Portsmouth Square Area Project
Status: In Progress
The Portsmouth Square Area Project is a joint effort of San Francisco Planning and the San Francisco Recreation and Parks Department. San Francisco Planning completed the Portsmouth Square Area Existing Conditions and Feasibility Report in December 2014. San Francisco Recreation and Parks Department is currently the lead City agency that is working with the neighborhood to create an enhanced public space and streetscape.
The Final Environmental Impact Report for the Portsmouth Square Improvement Project was certified on January 13, 2022. See details on the Documents tab.
Portsmouth Square – San Francisco's first public space, now widely known as "the heart of Chinatown" – was last redesigned in the late 1980s, and portions of the space no longer meet the recreational and social needs of the surrounding neighborhood and City. In addition, the surrounding streets carry large numbers of pedestrians into the Square and neighborhood and are in need of improvements that enhance safety, access, and comfort. The goal of the Portsmouth Square Area Project is to create an enhanced public space and streetscape that is dynamic, multicultural, adaptable to diverse users and events, and reflective of local culture and history.
The San Francisco Recreation and Park Department is proposing a park renovation project, to begin construction 2023 – learn more about the Portsmouth Square Improvement Project.
The Project Area will consider Portsmouth Square as well as its connection to surrounding streets, incorporating a buffer on all four sides of the Square and Kearny Street from Columbus to California Streets. The Square itself is owned, programmed, and maintained by the Recreation and Park Department.
Additional elements that require detailed examination within the study area include: 1). the pedestrian bridge connecting the Square to the Chinese Culture Center of San Francisco, and 2). the Portsmouth Square Parking Garage, a four-level underground parking garage located beneath the Square.
Portsmouth Square: From San Francisco's First Public Space to "the heart of Chinatown"
Founded in the early 19th century, Portsmouth Square predates the city of San Francisco and was originally a modest dirt plaza that served as the civic and commercial hub of the early settlement of Yerba Buena. During the City's founding and remarkable transformation from the mid-19th century onward, the square served as a backdrop to some of the most important moments in city and state history: the site of the first City Hall and California's first public school; the rise and fall of the Gold Rush; a staging ground and place of refuge after the 1906 earthquake; and countless festivals, parades, and other affirmations of civic pride.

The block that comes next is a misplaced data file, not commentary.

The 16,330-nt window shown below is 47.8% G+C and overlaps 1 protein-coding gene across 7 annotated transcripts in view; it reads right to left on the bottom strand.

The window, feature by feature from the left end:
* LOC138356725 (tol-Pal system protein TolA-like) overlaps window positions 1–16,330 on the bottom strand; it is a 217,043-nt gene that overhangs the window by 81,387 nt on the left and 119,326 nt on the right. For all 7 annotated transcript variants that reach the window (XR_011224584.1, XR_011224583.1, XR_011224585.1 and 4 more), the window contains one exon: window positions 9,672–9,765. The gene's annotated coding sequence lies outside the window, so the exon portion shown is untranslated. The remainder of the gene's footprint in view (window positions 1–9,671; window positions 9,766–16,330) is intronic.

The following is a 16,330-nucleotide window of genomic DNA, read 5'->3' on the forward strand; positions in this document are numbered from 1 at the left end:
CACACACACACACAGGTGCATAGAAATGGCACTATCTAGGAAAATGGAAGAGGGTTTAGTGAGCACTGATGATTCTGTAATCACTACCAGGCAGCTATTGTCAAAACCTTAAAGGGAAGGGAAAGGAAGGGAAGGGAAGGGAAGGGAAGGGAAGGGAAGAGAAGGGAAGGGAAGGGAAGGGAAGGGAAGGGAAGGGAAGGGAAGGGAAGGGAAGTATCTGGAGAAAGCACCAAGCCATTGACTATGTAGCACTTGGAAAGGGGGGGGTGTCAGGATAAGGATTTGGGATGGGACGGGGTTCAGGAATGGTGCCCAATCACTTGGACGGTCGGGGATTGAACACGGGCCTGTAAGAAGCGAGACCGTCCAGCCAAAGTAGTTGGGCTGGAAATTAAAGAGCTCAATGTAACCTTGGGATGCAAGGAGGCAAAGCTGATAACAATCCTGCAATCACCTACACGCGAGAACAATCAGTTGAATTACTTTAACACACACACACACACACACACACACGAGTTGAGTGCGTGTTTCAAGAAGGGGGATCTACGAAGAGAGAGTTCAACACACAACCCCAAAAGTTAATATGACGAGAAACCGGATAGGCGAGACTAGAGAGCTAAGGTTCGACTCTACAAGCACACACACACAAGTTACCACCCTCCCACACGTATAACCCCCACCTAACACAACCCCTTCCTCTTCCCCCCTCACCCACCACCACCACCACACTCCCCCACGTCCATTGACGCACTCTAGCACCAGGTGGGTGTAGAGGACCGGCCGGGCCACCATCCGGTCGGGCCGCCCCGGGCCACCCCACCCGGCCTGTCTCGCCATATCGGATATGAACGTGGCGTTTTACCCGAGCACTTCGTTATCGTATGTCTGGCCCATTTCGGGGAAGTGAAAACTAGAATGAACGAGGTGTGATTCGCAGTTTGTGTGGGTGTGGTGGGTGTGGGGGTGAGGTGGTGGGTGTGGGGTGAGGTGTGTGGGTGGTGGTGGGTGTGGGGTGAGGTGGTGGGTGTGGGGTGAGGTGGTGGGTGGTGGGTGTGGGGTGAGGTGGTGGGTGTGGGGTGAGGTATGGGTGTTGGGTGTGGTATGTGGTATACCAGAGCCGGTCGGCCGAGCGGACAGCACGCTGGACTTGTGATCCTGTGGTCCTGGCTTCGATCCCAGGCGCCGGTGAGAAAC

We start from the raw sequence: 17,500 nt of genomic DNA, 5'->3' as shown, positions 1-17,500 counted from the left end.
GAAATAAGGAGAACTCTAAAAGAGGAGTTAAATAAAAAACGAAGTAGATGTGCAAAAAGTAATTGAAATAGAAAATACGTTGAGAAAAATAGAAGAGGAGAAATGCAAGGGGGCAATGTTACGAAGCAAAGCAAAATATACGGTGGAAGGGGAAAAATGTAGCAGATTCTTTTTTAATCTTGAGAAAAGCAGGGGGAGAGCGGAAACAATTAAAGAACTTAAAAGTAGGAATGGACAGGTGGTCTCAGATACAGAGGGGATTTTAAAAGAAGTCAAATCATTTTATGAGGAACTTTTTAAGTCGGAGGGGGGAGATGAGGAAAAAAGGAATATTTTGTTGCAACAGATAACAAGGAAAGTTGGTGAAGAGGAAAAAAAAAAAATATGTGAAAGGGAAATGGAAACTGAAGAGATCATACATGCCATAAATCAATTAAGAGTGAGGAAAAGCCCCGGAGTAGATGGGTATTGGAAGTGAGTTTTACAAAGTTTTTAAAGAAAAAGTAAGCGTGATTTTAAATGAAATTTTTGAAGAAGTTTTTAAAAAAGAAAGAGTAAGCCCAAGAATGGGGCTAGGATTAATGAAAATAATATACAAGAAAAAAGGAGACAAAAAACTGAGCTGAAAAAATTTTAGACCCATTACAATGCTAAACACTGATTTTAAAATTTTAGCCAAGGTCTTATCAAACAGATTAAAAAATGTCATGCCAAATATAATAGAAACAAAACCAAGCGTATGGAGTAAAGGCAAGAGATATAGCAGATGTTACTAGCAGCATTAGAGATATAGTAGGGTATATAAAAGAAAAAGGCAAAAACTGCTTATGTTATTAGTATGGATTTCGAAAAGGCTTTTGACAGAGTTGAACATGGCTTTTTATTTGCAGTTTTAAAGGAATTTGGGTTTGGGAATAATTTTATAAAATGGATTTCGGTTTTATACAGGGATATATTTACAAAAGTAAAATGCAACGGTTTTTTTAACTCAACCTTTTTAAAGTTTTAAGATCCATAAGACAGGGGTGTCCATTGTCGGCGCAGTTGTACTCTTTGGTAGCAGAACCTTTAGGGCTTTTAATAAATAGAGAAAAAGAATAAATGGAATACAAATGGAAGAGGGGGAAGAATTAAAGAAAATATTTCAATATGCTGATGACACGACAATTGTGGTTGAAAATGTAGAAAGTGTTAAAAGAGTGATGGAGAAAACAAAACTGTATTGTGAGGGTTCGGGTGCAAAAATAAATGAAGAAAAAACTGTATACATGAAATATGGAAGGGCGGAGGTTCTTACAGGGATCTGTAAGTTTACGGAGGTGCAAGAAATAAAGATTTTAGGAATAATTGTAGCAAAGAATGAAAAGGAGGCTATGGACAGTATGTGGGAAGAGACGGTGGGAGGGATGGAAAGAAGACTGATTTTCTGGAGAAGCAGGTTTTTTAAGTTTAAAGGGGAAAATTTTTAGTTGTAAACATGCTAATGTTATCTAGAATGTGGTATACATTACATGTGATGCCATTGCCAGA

Today, a visit to the square quickly reveals why the dynamic public space is now better known as both "the heart of Chinatown" and "Chinatown's living room." Nestled amidst office towers and neighborhood shops, Portsmouth Square provides a much-needed relief from the crush of people on nearby streets – Chinatown is the most densely-populated urban area west of Manhattan, and accessible parks and open spaces are in limited supply. The Square provides a gathering space where residents can build a sense of community through an array of cultural, recreational and social activities – everything from tai chi and Chinese line dance lessons, to informal socializing with neighbors, to active play at the playgrounds, to afternoon card games. In addition to the critical role the square serves for local residents, Portsmouth Square continues to attract visitors from around the region and the world, hosting frequent walking tours, festivals, and other special events.
The Portsmouth Square Area project will build on these opportunities, enhancing the square's role as the heart of the neighborhood and honoring the history and culture of this vital public space.
In December 2014, San Francisco Planning and San Francisco Recreation and Parks Department released the Portsmouth Square Area Existing Conditions and Feasibility Report.
The Final Environmental Impact Report can be viewed on the Environmental Review Documents page.
The concept design was unanimously approved by the San Francisco Recreation and Parks Commission on January 20, 2022, and that commission adopted the statement of overriding considerations and mitigation monitoring and reporting program.